The quality of the audio recording is as important as the content to keep your listeners interested in your work. Voice recording is an art as well as a technique that you need to master for creating a strong impact on the audience. You may have good equipment, and you are good at voice modulation – but are you puzzled whether to record sitting or standing?
On a technical level, recording sitting or standing has the same outputs provided the other factors remain the same (your vocal technique, the acoustics of your room, etc.). However, you might find podcasters, or any other voice-over artists, often vouch for one form over another.
The decision to record sitting or standing should be entirely yours.
In this post, I will not decide for you. Rather I will clarify some points that can guide your decision.
To sit or to stand – that is the question!!!
Let me first tell you some details about recording sitting or standing.
Stand while recording – analysis, pros, and cons
If you have ever seen an artist recording his song or voice on television, you would have observed him or her passionately voicing into a microphone while standing in a high-tech studio.
Standing while recording is the most preferred way of recording in voice studios.
As a newcomer, you might think – that’s what my favorite podcaster does, so I am going to do that!
But just because a method or process is the most popular or most recommended one, doesn’t make it the right choice for you. Before deciding whether to record sitting or standing, consider the nature of the recording (the subject matter), and/or the length of time you’ll be at the mic, or how long is the entire project.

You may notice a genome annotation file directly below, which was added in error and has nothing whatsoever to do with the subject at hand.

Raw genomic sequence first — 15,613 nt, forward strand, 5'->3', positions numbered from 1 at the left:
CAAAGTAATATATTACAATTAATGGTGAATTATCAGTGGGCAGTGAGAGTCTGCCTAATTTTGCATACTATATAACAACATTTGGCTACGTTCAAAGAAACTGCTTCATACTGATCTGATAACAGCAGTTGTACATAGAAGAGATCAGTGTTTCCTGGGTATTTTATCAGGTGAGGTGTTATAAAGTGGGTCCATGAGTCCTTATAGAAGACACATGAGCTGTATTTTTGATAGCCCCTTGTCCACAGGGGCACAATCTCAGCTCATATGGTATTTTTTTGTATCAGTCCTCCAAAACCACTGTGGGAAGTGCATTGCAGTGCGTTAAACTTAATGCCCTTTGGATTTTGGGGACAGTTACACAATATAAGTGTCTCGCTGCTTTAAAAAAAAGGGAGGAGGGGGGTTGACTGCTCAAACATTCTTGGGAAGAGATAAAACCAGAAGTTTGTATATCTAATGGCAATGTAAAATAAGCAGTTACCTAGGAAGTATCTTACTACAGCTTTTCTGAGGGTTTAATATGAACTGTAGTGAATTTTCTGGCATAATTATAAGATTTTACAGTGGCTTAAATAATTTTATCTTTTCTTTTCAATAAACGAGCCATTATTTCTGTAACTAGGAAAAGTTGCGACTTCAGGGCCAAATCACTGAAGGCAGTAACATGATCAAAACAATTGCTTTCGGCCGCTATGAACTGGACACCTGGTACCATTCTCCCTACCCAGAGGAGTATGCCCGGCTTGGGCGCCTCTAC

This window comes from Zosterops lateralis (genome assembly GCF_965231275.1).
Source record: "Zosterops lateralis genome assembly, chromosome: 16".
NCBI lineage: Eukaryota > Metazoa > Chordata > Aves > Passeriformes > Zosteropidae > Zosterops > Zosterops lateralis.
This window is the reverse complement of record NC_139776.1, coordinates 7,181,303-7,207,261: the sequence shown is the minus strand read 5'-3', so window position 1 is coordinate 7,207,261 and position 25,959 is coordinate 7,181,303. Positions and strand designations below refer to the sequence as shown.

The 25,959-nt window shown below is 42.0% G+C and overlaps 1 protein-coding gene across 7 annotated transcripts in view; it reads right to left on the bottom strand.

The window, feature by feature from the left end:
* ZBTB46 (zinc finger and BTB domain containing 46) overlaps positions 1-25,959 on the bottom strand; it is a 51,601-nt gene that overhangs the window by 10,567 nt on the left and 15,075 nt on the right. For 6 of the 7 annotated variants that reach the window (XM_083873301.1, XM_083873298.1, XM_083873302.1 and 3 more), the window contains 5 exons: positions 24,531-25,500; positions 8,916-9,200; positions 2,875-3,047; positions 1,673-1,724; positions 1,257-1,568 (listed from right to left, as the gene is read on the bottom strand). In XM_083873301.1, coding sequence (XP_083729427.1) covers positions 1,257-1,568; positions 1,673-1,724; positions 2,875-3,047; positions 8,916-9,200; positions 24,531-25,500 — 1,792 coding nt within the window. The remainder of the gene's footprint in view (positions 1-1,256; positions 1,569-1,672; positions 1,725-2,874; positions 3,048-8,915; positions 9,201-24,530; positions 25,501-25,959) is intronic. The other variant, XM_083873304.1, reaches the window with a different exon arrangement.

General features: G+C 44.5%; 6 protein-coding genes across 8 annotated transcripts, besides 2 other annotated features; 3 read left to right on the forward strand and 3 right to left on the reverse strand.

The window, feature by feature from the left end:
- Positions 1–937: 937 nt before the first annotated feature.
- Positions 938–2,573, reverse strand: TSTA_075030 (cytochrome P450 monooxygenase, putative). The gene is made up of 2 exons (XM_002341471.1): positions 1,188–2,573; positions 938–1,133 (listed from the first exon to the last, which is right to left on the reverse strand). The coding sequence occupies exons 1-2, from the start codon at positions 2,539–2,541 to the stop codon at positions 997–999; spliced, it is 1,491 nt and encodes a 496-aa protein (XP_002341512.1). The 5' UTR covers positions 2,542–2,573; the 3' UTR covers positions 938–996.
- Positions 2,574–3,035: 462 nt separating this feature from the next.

For instance, if the script is energetic and/or emotional (think fiction!), your best option would be to stand. Whereas if it is non-dramatic (like an academic podcast) or natural, you may as well sit down, as it will not require much emotion or energy.
Many podcasters and voice-over artists will say that standing is the best position, let me tell you, it has both pros and cons that you should know about.
Pros of recording in standing position
- Standing while recording gives you the freedom to express your body language.
- It permits the use of hand gestures, and you can put more energy into your work.
- Also, standing is better for health – less pressure on your spine.
- There is the added advantage of burning extra calories while standing and recording.
Cons of recording in standing position
- While we know that sitting for long hours can be harmful to health, standing for a long period too has its downsides. It leads to aching limbs, tiredness, and for some people, certain medical conditions can make standing full of distress.
- You may not be comfortable or don’t have the energy if your recording has a long duration – you may tire yourself quickly.
Sit while recording – analysis, pros, and cons
Sitting is preferred for the recordings, which need a softer, gentler tone.
Being seated allows you to create an intimate atmosphere and give voice to the gentle aspects of the script.
Podcasters and voice-over artists who cannot access a studio will work from home, where they sit and record their work.
Recording podcasts and other forms of content while sitting in front of a laptop or smaller hand-held sound recorders is common for newcomers who are reluctant to invest in a microphone and mic stand needed for standing recording sessions.
Pros of recording in sitting position
- While standing brings energy, sitting can help if you want to record the script that needs to sound gentle or subtle.
- You can be comfortable and work for a longer duration without killing your feet.
- You can be at the mic for longer periods without getting tired.
- Recording while sitting will make you comfortable.
When you sit and record, you can easily coordinate with others virtually for your podcast (for example, a telephonic interview with a guest).
Sitting and recording is also a great option if you want to live-stream your work, or you have an academic or analytical podcast where you don’t have to use a range of emotions while recording.